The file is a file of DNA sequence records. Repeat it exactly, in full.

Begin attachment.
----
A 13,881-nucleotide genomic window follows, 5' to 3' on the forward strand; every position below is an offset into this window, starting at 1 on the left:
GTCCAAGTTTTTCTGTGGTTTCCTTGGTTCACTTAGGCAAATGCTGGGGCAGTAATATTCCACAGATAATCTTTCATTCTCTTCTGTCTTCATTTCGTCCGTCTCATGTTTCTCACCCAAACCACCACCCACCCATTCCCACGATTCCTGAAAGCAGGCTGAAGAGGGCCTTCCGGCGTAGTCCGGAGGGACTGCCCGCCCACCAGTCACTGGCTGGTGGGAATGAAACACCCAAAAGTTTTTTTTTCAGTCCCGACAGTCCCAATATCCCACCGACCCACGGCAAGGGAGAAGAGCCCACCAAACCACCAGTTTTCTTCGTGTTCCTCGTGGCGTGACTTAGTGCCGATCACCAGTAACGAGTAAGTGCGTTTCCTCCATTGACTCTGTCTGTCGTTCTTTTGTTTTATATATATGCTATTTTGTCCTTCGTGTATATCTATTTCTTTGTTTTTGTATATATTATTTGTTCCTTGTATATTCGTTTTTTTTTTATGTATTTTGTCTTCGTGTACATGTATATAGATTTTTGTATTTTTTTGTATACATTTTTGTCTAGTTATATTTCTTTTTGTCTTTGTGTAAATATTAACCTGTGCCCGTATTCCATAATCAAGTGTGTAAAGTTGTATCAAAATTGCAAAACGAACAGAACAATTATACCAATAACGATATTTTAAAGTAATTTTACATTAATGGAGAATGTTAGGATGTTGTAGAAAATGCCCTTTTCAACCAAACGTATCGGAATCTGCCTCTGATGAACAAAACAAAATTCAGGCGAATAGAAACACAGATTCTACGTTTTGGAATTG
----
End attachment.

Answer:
A 13,881-nucleotide genomic window follows, 5' to 3' on the forward strand; every position below is an offset into this window, starting at 1 on the left:
GTCCAAGTTTTTCTGTGGTTTCCTTGGTTCACTTAGGCAAATGCTGGGGCAGTAATATTCCACAGATAATCTTTCATTCTCTTCTGTCTTCATTTCGTCCGTCTCATGTTTCTCACCCAAACCACCACCCACCCATTCCCACGATTCCTGAAAGCAGGCTGAAGAGGGCCTTCCGGCGTAGTCCGGAGGGACTGCCCGCCCACCAGTCACTGGCTGGTGGGAATGAAACACCCAAAAGTTTTTTTTTCAGTCCCGACAGTCCCAATATCCCACCGACCCACGGCAAGGGAGAAGAGCCCACCAAACCACCAGTTTTCTTCGTGTTCCTCGTGGCGTGACTTAGTGCCGATCACCAGTAACGAGTAAGTGCGTTTCCTCCATTGACTCTGTCTGTCGTTCTTTTGTTTTATATATATGCTATTTTGTCCTTCGTGTATATCTATTTCTTTGTTTTTGTATATATTATTTGTTCCTTGTATATTCGTTTTTTTTTTATGTATTTTGTCTTCGTGTACATGTATATAGATTTTTGTATTTTTTTGTATACATTTTTGTCTAGTTATATTTCTTTTTGTCTTTGTGTAAATATTAACCTGTGCCCGTATTCCATAATCAAGTGTGTAAAGTTGTATCAAAATTGCAAAACGAACAGAACAATTATACCAATAACGATATTTTAAAGTAATTTTACATTAATGGAGAATGTTAGGATGTTGTAGAAAATGCCCTTTTCAACCAAACGTATCGGAATCTGCCTCTGATGAACAAAACAAAATTCAGGCGAATAGAAACACAGATTCTACGTTTTGGAATTG